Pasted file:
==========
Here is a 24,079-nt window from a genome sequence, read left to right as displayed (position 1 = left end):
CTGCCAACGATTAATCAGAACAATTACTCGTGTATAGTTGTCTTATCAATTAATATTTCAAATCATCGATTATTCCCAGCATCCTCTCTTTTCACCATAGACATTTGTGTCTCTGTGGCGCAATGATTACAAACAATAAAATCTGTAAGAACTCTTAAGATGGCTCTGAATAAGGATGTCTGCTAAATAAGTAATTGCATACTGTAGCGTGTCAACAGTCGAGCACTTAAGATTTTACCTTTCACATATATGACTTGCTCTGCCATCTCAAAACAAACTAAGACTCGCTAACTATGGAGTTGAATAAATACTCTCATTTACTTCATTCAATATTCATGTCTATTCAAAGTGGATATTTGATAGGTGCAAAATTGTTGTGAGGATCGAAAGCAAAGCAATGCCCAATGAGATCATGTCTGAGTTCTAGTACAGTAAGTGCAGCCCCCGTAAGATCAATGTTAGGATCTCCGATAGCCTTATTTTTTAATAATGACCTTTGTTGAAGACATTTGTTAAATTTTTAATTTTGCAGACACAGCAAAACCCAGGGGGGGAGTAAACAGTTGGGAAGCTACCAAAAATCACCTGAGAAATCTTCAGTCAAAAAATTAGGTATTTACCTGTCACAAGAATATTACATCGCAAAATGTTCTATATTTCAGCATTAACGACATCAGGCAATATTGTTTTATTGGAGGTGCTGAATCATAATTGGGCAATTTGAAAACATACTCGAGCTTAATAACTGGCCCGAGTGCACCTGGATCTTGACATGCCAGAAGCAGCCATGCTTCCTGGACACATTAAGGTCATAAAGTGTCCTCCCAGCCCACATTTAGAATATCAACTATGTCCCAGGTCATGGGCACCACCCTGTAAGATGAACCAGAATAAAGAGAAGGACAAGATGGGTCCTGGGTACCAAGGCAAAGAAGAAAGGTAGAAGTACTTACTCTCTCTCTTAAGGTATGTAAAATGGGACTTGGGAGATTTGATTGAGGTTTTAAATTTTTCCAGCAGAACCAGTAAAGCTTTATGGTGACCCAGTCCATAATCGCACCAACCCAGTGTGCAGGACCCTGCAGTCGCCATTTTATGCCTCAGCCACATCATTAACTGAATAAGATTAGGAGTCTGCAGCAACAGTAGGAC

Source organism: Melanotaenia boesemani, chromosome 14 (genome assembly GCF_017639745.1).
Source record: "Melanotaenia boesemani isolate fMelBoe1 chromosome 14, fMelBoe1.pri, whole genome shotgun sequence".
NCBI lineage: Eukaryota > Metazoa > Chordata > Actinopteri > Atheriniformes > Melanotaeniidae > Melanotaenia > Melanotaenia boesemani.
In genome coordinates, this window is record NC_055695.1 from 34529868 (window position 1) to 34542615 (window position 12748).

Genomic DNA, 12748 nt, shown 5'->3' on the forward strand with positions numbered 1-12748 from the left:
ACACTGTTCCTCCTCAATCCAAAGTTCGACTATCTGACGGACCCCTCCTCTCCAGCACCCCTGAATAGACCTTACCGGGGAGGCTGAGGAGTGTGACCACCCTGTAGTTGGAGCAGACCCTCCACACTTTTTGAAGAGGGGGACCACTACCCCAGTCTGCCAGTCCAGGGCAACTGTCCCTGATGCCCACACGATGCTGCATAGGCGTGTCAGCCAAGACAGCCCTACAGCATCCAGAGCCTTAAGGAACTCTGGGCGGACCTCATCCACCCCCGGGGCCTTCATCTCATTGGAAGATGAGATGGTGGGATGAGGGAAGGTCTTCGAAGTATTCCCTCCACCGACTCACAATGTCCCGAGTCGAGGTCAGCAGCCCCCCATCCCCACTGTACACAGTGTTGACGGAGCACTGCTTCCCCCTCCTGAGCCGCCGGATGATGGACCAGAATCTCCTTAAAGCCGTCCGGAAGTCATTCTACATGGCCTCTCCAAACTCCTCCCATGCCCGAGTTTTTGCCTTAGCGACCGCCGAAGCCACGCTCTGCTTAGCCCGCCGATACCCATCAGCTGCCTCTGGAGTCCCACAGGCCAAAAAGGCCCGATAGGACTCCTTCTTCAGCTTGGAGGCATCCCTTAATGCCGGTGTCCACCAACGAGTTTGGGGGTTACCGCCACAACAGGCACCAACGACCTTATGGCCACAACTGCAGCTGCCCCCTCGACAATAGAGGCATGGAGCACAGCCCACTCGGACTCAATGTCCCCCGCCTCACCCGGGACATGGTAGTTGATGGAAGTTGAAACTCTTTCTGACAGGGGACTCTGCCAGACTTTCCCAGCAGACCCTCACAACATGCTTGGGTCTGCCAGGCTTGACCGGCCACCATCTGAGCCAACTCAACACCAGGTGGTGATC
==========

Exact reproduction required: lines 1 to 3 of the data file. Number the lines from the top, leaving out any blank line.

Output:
Here is a 24,079-nt window from a genome sequence, read left to right as displayed (position 1 = left end):
CTGCCAACGATTAATCAGAACAATTACTCGTGTATAGTTGTCTTATCAATTAATATTTCAAATCATCGATTATTCCCAGCATCCTCTCTTTTCACCATAGACATTTGTGTCTCTGTGGCGCAATGATTACAAACAATAAAATCTGTAAGAACTCTTAAGATGGCTCTGAATAAGGATGTCTGCTAAATAAGTAATTGCATACTGTAGCGTGTCAACAGTCGAGCACTTAAGATTTTACCTTTCACATATATGACTTGCTCTGCCATCTCAAAACAAACTAAGACTCGCTAACTATGGAGTTGAATAAATACTCTCATTTACTTCATTCAATATTCATGTCTATTCAAAGTGGATATTTGATAGGTGCAAAATTGTTGTGAGGATCGAAAGCAAAGCAATGCCCAATGAGATCATGTCTGAGTTCTAGTACAGTAAGTGCAGCCCCCGTAAGATCAATGTTAGGATCTCCGATAGCCTTATTTTTTAATAATGACCTTTGTTGAAGACATTTGTTAAATTTTTAATTTTGCAGACACAGCAAAACCCAGGGGGGGAGTAAACAGTTGGGAAGCTACCAAAAATCACCTGAGAAATCTTCAGTCAAAAAATTAGGTATTTACCTGTCACAAGAATATTACATCGCAAAATGTTCTATATTTCAGCATTAACGACATCAGGCAATATTGTTTTATTGGAGGTGCTGAATCATAATTGGGCAATTTGAAAACATACTCGAGCTTAATAACTGGCCCGAGTGCACCTGGATCTTGACATGCCAGAAGCAGCCATGCTTCCTGGACACATTAAGGTCATAAAGTGTCCTCCCAGCCCACATTTAGAATATCAACTATGTCCCAGGTCATGGGCACCACCCTGTAAGATGAACCAGAATAAAGAGAAGGACAAGATGGGTCCTGGGTACCAAGGCAAAGAAGAAAGGTAGAAGTACTTACTCTCTCTCTTAAGGTATGTAAAATGGGACTTGGGAGATTTGATTGAGGTTTTAAATTTTTCCAGCAGAACCAGTAAAGCTTTATGGTGACCCAGTCCATAATCGCACCAACCCAGTGTGCAGGACCCTGCAGTCGCCATTTTATGCCTCAGCCACATCATTAACTGAATAAGATTAGGAGTCTGCAGCAACAGTAGGAC

Source organism: Melanotaenia boesemani, chromosome 14 (genome assembly GCF_017639745.1).